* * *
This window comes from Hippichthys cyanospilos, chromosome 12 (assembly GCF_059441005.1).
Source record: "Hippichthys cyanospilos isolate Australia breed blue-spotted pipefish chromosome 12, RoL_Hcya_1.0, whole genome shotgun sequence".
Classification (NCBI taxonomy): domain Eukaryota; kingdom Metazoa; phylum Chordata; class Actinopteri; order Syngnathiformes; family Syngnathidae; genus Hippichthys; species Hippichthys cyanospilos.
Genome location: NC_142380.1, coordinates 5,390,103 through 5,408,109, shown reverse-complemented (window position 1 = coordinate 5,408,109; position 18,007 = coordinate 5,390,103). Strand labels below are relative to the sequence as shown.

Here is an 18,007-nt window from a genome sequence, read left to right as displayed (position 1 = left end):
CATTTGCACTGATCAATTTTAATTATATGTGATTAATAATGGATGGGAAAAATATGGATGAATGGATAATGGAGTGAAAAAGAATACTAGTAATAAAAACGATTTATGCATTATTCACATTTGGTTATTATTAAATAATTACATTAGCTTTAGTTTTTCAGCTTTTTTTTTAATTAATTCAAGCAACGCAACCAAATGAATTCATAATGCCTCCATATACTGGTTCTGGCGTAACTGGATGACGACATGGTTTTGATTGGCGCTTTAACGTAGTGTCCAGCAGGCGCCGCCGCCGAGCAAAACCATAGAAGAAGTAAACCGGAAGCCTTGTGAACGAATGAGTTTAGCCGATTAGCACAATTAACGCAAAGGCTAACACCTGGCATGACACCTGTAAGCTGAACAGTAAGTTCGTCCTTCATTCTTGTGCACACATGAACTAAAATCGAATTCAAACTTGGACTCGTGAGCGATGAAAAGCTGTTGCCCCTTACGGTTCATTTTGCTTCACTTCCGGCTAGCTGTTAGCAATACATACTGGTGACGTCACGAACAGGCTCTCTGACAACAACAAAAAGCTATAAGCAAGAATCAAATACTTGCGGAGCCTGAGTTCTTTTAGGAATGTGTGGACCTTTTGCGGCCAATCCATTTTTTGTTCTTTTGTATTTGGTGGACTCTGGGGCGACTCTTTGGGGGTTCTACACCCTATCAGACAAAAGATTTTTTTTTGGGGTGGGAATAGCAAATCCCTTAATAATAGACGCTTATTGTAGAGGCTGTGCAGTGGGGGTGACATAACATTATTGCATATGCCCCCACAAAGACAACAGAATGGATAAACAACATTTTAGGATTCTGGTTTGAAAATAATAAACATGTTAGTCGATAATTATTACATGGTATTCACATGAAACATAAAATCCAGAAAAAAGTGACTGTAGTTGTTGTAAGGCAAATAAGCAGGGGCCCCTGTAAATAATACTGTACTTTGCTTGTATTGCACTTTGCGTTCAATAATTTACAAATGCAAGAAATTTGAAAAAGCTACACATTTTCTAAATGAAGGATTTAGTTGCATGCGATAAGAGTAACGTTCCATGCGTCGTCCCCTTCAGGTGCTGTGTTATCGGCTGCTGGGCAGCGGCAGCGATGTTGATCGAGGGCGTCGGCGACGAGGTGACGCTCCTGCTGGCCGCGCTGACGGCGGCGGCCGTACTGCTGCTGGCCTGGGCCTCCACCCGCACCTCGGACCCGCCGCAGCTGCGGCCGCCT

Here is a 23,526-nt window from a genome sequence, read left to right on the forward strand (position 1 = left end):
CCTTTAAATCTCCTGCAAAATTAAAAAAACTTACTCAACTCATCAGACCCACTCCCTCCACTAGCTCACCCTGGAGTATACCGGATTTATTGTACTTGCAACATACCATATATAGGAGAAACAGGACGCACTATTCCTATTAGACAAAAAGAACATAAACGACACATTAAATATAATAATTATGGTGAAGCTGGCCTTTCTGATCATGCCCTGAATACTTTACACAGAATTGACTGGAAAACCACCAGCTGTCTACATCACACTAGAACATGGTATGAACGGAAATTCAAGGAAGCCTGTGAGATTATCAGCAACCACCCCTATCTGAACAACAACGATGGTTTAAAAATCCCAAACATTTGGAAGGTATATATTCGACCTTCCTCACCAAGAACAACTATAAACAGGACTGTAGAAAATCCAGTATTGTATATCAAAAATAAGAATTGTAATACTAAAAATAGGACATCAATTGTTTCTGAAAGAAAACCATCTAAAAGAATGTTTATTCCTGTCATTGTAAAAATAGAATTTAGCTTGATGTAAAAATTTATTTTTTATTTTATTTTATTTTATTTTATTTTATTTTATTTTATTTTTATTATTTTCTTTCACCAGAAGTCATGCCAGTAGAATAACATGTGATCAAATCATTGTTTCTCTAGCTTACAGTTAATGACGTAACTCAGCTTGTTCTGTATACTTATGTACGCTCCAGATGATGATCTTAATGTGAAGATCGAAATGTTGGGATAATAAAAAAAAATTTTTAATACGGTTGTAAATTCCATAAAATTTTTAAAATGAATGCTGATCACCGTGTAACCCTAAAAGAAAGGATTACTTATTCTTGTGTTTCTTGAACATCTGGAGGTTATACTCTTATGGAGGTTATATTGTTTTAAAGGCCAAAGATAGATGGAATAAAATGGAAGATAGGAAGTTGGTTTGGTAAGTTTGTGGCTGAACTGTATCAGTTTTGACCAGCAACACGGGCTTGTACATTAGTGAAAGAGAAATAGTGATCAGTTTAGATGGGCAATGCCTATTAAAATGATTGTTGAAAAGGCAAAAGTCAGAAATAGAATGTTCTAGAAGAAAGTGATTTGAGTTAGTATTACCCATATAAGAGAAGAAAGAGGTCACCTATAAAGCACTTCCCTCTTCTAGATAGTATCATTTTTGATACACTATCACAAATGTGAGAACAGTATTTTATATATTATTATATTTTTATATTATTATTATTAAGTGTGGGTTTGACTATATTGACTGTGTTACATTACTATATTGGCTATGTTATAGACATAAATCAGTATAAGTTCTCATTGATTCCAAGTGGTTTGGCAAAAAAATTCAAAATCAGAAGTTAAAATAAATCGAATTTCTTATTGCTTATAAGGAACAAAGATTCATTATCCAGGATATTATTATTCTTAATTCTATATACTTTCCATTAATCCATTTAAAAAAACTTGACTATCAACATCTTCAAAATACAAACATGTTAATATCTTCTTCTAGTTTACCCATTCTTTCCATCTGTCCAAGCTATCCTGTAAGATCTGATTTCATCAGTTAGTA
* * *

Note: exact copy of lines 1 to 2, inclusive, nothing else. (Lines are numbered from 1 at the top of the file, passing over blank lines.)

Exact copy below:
This window comes from Hippichthys cyanospilos, chromosome 12 (assembly GCF_059441005.1).
Source record: "Hippichthys cyanospilos isolate Australia breed blue-spotted pipefish chromosome 12, RoL_Hcya_1.0, whole genome shotgun sequence".